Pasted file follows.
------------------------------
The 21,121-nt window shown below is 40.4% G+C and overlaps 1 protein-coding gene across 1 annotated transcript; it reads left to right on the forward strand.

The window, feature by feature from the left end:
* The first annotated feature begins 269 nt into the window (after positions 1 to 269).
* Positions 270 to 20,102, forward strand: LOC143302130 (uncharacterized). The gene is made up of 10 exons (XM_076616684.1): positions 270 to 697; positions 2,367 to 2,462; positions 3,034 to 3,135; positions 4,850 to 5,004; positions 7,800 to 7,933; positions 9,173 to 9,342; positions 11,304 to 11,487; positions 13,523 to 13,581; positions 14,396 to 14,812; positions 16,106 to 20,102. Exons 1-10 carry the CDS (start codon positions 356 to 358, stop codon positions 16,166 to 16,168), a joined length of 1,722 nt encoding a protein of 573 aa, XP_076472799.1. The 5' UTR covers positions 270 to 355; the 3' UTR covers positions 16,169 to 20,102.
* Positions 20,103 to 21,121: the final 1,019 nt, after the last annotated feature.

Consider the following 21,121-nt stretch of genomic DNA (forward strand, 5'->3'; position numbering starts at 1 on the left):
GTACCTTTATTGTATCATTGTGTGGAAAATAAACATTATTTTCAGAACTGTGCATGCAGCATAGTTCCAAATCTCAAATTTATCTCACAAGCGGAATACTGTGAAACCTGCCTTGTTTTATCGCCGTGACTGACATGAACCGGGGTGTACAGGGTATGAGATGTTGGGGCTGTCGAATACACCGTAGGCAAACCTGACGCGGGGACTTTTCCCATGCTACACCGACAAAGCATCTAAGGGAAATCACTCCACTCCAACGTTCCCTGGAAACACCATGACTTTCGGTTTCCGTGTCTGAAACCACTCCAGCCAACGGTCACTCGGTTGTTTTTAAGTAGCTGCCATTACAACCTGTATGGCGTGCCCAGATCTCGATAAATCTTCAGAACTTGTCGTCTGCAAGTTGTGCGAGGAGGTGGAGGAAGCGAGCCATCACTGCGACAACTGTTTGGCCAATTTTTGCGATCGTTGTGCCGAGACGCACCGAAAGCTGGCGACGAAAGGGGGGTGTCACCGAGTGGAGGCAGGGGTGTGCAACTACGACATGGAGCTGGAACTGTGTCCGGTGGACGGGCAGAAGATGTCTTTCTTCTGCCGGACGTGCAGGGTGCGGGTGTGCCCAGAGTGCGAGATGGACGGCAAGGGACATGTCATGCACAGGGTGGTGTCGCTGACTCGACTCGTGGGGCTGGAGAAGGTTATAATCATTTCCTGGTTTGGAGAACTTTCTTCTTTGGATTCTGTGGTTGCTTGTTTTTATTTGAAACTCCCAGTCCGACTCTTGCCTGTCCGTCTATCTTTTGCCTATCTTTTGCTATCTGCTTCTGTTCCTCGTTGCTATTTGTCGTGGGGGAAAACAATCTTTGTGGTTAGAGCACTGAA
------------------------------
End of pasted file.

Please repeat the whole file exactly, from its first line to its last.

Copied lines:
The 21,121-nt window shown below is 40.4% G+C and overlaps 1 protein-coding gene across 1 annotated transcript; it reads left to right on the forward strand.

The window, feature by feature from the left end:
* The first annotated feature begins 269 nt into the window (after positions 1 to 269).
* Positions 270 to 20,102, forward strand: LOC143302130 (uncharacterized). The gene is made up of 10 exons (XM_076616684.1): positions 270 to 697; positions 2,367 to 2,462; positions 3,034 to 3,135; positions 4,850 to 5,004; positions 7,800 to 7,933; positions 9,173 to 9,342; positions 11,304 to 11,487; positions 13,523 to 13,581; positions 14,396 to 14,812; positions 16,106 to 20,102. Exons 1-10 carry the CDS (start codon positions 356 to 358, stop codon positions 16,166 to 16,168), a joined length of 1,722 nt encoding a protein of 573 aa, XP_076472799.1. The 5' UTR covers positions 270 to 355; the 3' UTR covers positions 16,169 to 20,102.
* Positions 20,103 to 21,121: the final 1,019 nt, after the last annotated feature.

Consider the following 21,121-nt stretch of genomic DNA (forward strand, 5'->3'; position numbering starts at 1 on the left):
GTACCTTTATTGTATCATTGTGTGGAAAATAAACATTATTTTCAGAACTGTGCATGCAGCATAGTTCCAAATCTCAAATTTATCTCACAAGCGGAATACTGTGAAACCTGCCTTGTTTTATCGCCGTGACTGACATGAACCGGGGTGTACAGGGTATGAGATGTTGGGGCTGTCGAATACACCGTAGGCAAACCTGACGCGGGGACTTTTCCCATGCTACACCGACAAAGCATCTAAGGGAAATCACTCCACTCCAACGTTCCCTGGAAACACCATGACTTTCGGTTTCCGTGTCTGAAACCACTCCAGCCAACGGTCACTCGGTTGTTTTTAAGTAGCTGCCATTACAACCTGTATGGCGTGCCCAGATCTCGATAAATCTTCAGAACTTGTCGTCTGCAAGTTGTGCGAGGAGGTGGAGGAAGCGAGCCATCACTGCGACAACTGTTTGGCCAATTTTTGCGATCGTTGTGCCGAGACGCACCGAAAGCTGGCGACGAAAGGGGGGTGTCACCGAGTGGAGGCAGGGGTGTGCAACTACGACATGGAGCTGGAACTGTGTCCGGTGGACGGGCAGAAGATGTCTTTCTTCTGCCGGACGTGCAGGGTGCGGGTGTGCCCAGAGTGCGAGATGGACGGCAAGGGACATGTCATGCACAGGGTGGTGTCGCTGACTCGACTCGTGGGGCTGGAGAAGGTTATAATCATTTCCTGGTTTGGAGAACTTTCTTCTTTGGATTCTGTGGTTGCTTGTTTTTATTTGAAACTCCCAGTCCGACTCTTGCCTGTCCGTCTATCTTTTGCCTATCTTTTGCTATCTGCTTCTGTTCCTCGTTGCTATTTGTCGTGGGGGAAAACAATCTTTGTGGTTAGAGCACTGAA